Do tax-saving ELSS funds make a difference to your portfolio?

view original post

© Devansh Sharma Do tax-saving ELSS funds make a difference to your portfolio?

With the Union Budget just a month away, the Association of Mutual Funds in India (AMFI) has lobbied with the government to allow debt-linked saving scheme (DLSS) for tax deductions. At the moment, tax-saving mutual funds are equity schemes.

For most of us, an ELSS (equity linked savings scheme) has been our first mutual fund investment. Here is a look at how ELSS as a category has performed.

Tax-saving or investing?

Typically, these schemes get most of their inflows from December to March of each financial year, as investors look for avenues to save on income tax. “The need to save tax is the first objective of most individuals investing in ELSS,” says G Pradeepkumar, CEO, Union Mutual Fund. “Healthy risk-adjusted returns tend to make investors hold on for longer time frames.”

According to Value Research, 38 ELSS schemes put together managed assets worth Rs 1.43 trillion as on November 30, 2021. Five out of the 38 schemes managed more than Rs 10,000 crore each. Over three and five years ended December 30, 2021, ELSS gave 18 percent and 16 percent, respectively. That’s similar to what flexi-cap funds delivered in these time frames.

Tax-saving funds invest at least 80 percent of their assets in equity and equity-related instruments. Up to Rs 1.5 lakh is eligible for deduction under section 80C (along with many other investment avenues).

However, since September 2020, ELSS schemes have seen outflows. Apart from the inflows of Rs 1,552 crore in March 2021 and Rs 174 crore in November 2021, these schemes have seen outflows. “ELSS is very popular especially among the salaried individuals. In many sectors, job losses were common and for those who continued with their jobs also, the ability to take risk had gone down due to overall uncertainty around, which may have led to outflows in ELSS,” says Pradeepkumar.

Long term investments, despite low lock-in

For those who choose to stay invested, experts say that ELSS schemes are quite popular for long-term investments, despite the three-year lock-in. To be sure, among tax saving investments, ELSS comes with the lowest lock-in period of three years. “Though ELSS is seen as a tax-saving avenue, over a period of time, investors have realized that these schemes can generate wealth for them. This has made many hold on to their investments for the long term,” says Raghav Iyengar, Chief Business Officer, Axis Mutual Fund.

Fund managers also get some leg-room while investing as the assets are expected to be long term say experts. Suresh Sadagopan, founder of Ladder 7 Financial Advisories says, “Given the lock-in of three years the fund managers can take a slightly longer view.” Though all ELSS has a three years’ lock-in the similarity ends there. “Schemes’ portfolios differ from each other. Some are large cap oriented and some are flexicap. Hence comparing one with another can be a challenge,” he adds.

For example, IDFC Tax Advantage Fund has 57 percent allocation to large-cap stocks and rest in shares of mid and small-sized companies. Axis long Term Equity Fund however, has allocated 80 percent of the money to large cap stocks. More allocation to mid and small cap stocks can lead to volatility in short term, as on November 30, 2021.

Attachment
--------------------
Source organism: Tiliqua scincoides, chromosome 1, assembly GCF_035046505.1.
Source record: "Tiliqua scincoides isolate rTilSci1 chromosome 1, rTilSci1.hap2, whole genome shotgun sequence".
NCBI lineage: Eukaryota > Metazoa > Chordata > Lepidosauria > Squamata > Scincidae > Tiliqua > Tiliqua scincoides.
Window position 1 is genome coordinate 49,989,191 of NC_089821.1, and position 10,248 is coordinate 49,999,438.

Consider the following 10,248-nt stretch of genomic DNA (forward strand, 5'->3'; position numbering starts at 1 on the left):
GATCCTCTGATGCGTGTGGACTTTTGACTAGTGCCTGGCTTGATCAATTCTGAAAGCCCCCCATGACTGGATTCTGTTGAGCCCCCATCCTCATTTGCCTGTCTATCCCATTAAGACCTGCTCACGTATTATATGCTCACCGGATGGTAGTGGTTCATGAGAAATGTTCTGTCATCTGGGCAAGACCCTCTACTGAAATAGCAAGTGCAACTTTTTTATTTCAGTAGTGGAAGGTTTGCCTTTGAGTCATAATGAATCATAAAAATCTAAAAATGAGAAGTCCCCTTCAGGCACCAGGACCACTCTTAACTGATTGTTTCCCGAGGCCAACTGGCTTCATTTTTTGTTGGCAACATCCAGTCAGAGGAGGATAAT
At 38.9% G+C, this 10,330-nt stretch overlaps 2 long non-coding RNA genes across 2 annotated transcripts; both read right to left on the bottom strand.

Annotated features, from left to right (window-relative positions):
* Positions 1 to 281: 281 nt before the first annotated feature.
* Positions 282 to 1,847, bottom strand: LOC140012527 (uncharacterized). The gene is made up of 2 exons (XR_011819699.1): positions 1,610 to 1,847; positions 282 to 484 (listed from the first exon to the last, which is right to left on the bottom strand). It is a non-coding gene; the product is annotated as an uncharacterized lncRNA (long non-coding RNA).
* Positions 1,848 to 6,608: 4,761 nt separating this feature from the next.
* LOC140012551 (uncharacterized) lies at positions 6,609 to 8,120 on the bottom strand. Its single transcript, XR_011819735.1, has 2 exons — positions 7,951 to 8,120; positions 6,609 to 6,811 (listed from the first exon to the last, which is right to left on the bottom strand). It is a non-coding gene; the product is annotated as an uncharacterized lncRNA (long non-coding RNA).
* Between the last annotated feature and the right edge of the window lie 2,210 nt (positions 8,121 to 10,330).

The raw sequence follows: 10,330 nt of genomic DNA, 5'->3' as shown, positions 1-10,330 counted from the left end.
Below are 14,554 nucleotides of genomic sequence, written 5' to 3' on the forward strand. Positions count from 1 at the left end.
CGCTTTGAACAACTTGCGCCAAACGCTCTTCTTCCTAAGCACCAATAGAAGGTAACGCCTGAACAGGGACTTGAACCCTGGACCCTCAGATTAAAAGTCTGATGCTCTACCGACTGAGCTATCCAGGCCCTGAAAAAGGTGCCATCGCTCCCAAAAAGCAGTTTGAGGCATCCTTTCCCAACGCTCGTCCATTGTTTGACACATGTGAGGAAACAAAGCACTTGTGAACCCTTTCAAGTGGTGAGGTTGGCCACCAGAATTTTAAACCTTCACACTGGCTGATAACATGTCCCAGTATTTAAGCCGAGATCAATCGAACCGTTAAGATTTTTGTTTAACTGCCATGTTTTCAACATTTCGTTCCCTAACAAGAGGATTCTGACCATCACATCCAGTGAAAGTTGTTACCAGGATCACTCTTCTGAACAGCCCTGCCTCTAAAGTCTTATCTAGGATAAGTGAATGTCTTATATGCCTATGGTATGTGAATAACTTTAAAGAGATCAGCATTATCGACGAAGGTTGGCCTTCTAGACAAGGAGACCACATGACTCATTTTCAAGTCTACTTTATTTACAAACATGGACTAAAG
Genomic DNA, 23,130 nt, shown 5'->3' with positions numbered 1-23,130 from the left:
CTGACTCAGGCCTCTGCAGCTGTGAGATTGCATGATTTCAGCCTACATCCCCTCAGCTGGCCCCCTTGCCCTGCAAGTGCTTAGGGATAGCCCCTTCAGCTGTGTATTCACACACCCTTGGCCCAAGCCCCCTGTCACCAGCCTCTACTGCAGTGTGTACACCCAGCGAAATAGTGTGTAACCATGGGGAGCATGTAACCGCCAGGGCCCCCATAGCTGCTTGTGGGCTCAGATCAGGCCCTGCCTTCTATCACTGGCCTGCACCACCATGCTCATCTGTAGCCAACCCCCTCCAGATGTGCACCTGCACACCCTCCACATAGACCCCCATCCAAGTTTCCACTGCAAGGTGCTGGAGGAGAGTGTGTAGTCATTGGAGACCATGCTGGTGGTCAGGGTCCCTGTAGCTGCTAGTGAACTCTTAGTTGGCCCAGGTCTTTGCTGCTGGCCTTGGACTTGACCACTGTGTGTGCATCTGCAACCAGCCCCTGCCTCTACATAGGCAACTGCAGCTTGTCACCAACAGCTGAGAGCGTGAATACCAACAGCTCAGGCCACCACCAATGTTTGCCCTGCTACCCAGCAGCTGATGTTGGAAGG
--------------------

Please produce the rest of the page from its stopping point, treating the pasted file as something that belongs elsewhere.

Getting lost in a crowded basket?

Some experts feel that despite being the only pure equity investment vehicle in Section 80C tax deduction basket, ELSS is still not as popular as some of the other instruments like the PPF or EPF. Pankaj Mathpal, founder and managing director, Optima Money Managers says: “Investors look at ELSS only if there is a need to invest after they are done with contributions to EPF, PPF, home loan repayment.” He estimates that investors generally invest Rs 50,000 to Rs 60,000 in ELSS and many of them opt for systematic investment plans for the same.

“Individuals who have an HUF, tend to invest more. In some cases Rs 1.5 lakh per year,” he adds. Some investors also recycle their existing investments in ELSS at the end of three years. In other words, they don’t invest fresh money; they withdraw from an existing ELSS and simply reinvest in the same or another ELSS and claim Section 80C tax deduction benefits.

“PPF enjoys the top-of-the-mind recall in most cases. ELSS comes much later, typically after NSC and bank tax-saving deposits and life insurance,” observes Anup Bhaiya, Managing Director, Money Honey Financial Services. “Younger investors, however, are more receptive to the idea of investing in ELSS and earn market linked returns,” he adds.

An ELSS has two purposes – wealth creation as well as tax saving. However, to make it a meaningful component of one’s portfolio, the limit of Rs 1.5 lakh under section 80C needs to be enhanced. However, many experts are of the opinion that such a hike may not happen soon. “Government will wait for a couple of years more at the least, to check the response of the tax-payers to new tax regime. The government wants to do away all these deductions and simplify the tax system,” says a chartered accountant with a tax-consultancy firm who did not want be to identified.

Related Posts